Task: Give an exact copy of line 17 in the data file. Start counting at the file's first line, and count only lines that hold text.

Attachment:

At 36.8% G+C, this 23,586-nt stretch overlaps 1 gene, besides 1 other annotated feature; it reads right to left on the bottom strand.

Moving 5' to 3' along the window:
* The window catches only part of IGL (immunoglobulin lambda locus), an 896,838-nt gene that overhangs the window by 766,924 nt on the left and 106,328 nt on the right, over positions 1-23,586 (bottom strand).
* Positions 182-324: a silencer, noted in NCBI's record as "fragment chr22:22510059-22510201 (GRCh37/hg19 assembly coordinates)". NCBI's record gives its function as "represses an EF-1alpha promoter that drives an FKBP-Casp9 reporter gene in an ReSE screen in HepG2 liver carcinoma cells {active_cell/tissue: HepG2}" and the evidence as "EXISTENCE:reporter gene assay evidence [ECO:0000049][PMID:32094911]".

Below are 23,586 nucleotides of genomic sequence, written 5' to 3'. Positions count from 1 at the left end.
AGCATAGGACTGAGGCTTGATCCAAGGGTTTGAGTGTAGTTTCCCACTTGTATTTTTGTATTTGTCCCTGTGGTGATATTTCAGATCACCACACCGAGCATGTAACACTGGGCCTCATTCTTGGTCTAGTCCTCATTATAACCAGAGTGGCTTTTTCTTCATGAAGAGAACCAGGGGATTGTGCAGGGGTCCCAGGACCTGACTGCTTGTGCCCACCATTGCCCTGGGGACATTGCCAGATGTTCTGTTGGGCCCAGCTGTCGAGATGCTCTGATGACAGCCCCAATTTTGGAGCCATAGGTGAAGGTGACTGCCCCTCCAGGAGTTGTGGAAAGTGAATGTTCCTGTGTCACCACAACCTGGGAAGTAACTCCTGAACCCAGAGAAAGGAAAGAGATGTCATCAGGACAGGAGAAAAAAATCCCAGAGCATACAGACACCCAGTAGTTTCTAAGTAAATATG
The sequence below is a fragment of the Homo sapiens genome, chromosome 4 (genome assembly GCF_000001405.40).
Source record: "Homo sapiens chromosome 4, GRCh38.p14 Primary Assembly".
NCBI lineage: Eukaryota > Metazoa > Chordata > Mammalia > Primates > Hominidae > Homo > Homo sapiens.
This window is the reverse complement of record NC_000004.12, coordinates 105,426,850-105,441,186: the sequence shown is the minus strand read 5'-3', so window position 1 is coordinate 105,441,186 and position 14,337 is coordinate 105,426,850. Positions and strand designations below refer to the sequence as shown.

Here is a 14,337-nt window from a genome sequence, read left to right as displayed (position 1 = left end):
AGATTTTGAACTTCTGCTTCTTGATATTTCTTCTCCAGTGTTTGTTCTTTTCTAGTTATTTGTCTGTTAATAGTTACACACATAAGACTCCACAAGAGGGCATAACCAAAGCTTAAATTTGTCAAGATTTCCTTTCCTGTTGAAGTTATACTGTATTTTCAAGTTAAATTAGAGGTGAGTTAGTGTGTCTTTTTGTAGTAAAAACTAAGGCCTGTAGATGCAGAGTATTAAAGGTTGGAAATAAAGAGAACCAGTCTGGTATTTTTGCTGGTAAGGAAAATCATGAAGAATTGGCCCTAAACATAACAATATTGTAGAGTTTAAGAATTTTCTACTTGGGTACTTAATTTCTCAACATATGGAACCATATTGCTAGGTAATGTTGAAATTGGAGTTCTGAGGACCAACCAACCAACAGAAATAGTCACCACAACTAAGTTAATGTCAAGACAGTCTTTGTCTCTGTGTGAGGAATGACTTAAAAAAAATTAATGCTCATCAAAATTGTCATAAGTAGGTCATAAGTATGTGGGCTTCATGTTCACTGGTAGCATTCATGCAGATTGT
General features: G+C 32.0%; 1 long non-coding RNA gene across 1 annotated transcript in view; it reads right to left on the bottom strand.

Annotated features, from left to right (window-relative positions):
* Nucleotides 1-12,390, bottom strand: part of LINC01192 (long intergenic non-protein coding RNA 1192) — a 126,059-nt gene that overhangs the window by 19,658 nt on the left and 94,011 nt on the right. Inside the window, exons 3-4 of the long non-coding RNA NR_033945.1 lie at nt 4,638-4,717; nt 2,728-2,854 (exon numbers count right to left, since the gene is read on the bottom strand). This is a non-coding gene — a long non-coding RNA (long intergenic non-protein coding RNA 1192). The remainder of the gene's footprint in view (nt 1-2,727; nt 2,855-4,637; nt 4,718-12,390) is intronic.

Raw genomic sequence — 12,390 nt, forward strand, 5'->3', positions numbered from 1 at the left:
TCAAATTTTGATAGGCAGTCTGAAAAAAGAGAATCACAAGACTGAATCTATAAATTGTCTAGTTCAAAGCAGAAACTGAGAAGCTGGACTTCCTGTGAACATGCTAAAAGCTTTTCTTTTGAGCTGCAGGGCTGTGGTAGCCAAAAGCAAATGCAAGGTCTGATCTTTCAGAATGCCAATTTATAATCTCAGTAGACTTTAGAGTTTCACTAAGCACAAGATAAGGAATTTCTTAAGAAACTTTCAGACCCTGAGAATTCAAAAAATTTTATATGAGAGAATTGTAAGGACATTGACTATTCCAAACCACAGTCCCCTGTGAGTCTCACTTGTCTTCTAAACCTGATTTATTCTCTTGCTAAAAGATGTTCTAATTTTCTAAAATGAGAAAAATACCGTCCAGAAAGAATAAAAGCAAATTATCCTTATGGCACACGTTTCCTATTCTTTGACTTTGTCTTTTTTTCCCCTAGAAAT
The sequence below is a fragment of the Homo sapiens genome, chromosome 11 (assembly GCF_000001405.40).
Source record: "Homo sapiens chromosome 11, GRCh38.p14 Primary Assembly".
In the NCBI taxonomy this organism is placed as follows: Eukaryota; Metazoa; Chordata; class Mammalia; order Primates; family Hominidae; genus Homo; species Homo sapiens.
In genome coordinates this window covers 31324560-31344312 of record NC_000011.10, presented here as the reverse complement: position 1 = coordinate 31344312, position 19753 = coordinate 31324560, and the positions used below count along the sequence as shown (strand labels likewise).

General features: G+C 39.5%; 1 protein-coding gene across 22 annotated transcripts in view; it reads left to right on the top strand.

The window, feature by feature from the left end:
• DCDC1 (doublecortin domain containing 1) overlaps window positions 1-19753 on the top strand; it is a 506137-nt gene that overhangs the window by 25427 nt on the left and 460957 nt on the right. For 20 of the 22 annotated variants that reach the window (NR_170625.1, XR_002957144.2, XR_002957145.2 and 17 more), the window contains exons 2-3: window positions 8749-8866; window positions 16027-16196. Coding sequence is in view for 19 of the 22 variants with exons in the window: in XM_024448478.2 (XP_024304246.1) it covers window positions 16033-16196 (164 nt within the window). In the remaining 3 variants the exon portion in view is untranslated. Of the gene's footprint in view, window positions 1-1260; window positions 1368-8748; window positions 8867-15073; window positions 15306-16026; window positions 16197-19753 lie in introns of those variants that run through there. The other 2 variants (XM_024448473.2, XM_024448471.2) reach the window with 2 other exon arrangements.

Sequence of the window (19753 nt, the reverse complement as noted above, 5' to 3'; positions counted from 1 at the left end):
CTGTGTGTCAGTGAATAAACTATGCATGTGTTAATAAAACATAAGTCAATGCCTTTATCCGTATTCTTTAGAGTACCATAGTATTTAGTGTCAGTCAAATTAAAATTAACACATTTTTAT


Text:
TCAAATTTTGATAGGCAGTCTGAAAAAAGAGAATCACAAGACTGAATCTATAAATTGTCTAGTTCAAAGCAGAAACTGAGAAGCTGGACTTCCTGTGAACATGCTAAAAGCTTTTCTTTTGAGCTGCAGGGCTGTGGTAGCCAAAAGCAAATGCAAGGTCTGATCTTTCAGAATGCCAATTTATAATCTCAGTAGACTTTAGAGTTTCACTAAGCACAAGATAAGGAATTTCTTAAGAAACTTTCAGACCCTGAGAATTCAAAAAATTTTATATGAGAGAATTGTAAGGACATTGACTATTCCAAACCACAGTCCCCTGTGAGTCTCACTTGTCTTCTAAACCTGATTTATTCTCTTGCTAAAAGATGTTCTAATTTTCTAAAATGAGAAAAATACCGTCCAGAAAGAATAAAAGCAAATTATCCTTATGGCACACGTTTCCTATTCTTTGACTTTGTCTTTTTTTCCCCTAGAAAT